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@Ed and fair enough. Point taken. And to confirm i think you run a great news feed with stories not covered by many mainstream newspapers. You should be commended for your efforts.

Posted by Ciaran on June 11, 2013 11:49

Editor Comment:

Thank you. Providing a fast and accurate ''news feed'' is certainly our aim.

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Good article, but this regular army of young man controlled by some very rich powerful people, will not be easy to beat.

Posted by Sherlock on June 11, 2013 13:22

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To snyone with a ittle bit of common sense it must be clear that Phuket needs public tranportation that works. And almost noone can understand why the Government just doesn't put it on the roads but let some mobsters run the island. If there would be a real and honest interest from BKK's site in getting this enless problem and all his consequences solved, busses would run by tomorrow. But as there's just too much tea money involved, most probably we will write comments as long as the money flows...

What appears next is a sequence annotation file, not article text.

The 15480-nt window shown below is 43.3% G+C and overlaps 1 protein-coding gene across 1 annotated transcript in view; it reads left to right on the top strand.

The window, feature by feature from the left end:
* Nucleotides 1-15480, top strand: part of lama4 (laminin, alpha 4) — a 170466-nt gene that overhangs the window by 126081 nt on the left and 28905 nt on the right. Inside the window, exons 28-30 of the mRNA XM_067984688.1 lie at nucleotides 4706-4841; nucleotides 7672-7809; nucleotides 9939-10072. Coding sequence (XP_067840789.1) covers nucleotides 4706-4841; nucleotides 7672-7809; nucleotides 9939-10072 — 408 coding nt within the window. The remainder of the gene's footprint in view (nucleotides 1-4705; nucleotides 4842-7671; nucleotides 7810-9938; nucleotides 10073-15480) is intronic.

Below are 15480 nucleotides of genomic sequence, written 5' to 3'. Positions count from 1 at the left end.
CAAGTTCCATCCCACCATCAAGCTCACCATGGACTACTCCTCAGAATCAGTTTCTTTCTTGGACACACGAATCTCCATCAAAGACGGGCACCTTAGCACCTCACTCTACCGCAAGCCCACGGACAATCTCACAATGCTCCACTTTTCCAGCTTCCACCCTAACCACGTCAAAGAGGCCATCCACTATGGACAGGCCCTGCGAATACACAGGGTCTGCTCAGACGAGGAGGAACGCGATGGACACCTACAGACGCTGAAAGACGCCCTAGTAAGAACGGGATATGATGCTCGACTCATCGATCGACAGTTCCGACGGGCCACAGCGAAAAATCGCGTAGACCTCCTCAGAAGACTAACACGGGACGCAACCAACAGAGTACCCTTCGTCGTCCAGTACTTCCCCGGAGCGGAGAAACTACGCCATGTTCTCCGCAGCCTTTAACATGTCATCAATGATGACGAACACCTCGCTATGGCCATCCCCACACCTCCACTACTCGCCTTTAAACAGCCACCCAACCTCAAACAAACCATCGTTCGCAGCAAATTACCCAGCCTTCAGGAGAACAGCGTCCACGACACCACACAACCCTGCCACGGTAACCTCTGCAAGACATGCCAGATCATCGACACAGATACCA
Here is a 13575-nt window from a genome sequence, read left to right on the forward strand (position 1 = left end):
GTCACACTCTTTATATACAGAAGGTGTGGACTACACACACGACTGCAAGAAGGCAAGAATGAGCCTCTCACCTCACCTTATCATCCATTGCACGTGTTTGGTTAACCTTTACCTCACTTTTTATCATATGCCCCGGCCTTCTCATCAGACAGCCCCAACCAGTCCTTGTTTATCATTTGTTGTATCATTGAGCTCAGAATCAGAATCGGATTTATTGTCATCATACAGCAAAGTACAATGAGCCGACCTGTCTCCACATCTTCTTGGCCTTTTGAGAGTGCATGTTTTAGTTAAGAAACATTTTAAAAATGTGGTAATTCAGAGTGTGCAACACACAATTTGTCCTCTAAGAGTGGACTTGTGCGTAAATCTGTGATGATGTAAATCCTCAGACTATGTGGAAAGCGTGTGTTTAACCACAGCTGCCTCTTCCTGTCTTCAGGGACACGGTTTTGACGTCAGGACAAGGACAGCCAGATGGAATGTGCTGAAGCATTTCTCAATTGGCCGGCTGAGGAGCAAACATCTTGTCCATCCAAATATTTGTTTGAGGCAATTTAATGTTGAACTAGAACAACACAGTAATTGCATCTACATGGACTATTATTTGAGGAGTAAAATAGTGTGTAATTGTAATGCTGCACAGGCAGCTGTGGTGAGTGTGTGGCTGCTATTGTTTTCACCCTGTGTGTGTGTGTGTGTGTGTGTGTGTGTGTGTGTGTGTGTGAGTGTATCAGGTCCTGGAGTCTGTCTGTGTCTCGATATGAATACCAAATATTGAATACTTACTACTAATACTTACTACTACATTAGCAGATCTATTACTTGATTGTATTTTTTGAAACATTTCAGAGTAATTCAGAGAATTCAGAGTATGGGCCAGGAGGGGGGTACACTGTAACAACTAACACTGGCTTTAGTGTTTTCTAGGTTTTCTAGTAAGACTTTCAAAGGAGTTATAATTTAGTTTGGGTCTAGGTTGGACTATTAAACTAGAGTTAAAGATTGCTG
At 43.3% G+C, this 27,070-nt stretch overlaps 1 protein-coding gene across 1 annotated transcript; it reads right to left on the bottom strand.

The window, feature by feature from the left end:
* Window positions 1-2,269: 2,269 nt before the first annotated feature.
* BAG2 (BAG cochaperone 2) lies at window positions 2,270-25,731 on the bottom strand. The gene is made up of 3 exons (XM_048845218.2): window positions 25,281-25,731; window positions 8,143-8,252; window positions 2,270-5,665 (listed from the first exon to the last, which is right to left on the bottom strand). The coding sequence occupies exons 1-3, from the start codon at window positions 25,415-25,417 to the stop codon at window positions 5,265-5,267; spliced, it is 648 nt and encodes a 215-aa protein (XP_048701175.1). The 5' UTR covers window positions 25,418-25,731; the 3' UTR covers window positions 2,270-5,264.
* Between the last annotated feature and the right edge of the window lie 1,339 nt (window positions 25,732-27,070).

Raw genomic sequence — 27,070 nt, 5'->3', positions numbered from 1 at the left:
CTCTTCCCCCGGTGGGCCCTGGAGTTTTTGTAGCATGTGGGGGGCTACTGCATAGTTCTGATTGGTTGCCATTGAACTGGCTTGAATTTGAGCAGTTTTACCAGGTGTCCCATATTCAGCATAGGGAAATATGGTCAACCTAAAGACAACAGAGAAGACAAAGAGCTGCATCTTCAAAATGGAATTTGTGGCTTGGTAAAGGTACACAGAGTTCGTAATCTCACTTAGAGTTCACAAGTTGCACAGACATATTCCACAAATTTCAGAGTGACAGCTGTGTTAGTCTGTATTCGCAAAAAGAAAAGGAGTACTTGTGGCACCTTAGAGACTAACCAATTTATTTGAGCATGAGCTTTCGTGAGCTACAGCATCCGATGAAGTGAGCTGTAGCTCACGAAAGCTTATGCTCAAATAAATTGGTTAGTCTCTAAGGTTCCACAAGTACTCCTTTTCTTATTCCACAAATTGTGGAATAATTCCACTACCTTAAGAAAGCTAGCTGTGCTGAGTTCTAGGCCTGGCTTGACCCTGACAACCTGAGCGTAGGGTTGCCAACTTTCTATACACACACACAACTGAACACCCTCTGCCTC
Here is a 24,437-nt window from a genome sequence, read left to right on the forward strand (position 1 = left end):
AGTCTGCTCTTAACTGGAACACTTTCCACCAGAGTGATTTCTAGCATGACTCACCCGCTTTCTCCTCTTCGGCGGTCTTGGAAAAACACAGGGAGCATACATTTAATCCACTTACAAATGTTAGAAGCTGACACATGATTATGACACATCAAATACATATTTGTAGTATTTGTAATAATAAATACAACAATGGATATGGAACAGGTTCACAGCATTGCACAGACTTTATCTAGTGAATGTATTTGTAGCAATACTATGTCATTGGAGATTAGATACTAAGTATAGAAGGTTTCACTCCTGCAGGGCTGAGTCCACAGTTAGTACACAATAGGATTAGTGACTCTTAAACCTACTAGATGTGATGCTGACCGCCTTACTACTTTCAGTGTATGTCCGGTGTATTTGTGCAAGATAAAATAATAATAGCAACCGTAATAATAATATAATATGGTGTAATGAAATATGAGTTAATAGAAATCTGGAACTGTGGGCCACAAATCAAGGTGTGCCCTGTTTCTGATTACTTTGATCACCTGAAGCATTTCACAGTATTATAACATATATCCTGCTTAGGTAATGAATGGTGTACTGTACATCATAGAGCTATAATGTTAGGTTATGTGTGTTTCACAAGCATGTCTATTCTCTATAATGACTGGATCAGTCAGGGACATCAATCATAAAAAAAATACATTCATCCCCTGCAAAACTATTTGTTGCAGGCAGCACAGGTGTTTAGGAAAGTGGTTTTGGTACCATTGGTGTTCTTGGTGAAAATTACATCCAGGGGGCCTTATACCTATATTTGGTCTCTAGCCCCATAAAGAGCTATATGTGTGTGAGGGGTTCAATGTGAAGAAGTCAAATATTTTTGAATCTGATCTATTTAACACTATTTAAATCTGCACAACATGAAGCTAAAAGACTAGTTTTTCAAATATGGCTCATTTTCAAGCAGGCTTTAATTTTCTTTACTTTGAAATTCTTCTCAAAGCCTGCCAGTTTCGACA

Posted by Resident on June 11, 2013 14:10

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Ed, if and when I meet the US Ambassador, I WILL ask her if she has the "balls" to ask the hard questions, simply because I have the "balls" to ask, unlike the obvious eugenic that your are. I don't think we have EVER seen you ask any HARD questions and why, well, because you don't have the "balls."

Posted by Phuket_IOC on June 11, 2013 15:43

Editor Comment:

What a particularly offensive and obnoxious character you are, Phuket_IOC.

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Good article, but don't understand why this problem can't be solved. Why don't the goverment not reduce the licens to drive taxi and tuk-tuk with 75 %, and only one way payment. Then there will be a lot more trips for the driver, and mayby they will even drive in the nighttime too.

Posted by Hans on June 12, 2013 18:45

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In most countries taxi drivers are at the lower end of the pay scale and often the job you take to fund studies or a second job just to pay the bills.

If drivers charge excessive amounts and people still use the service, why would you not do everything in your power to maintain your what you have.If you dont like the cost of something, you always have the choice of not buying it or in this case using the service.

Still much cheaper than a taxi in Sydney!

Posted by Manowar on June 12, 2013 20:23

Editor Comment:

But not if the cost of living is taken into account. The average Sydneysider can still afford a taxi. The average Phuket person cannot.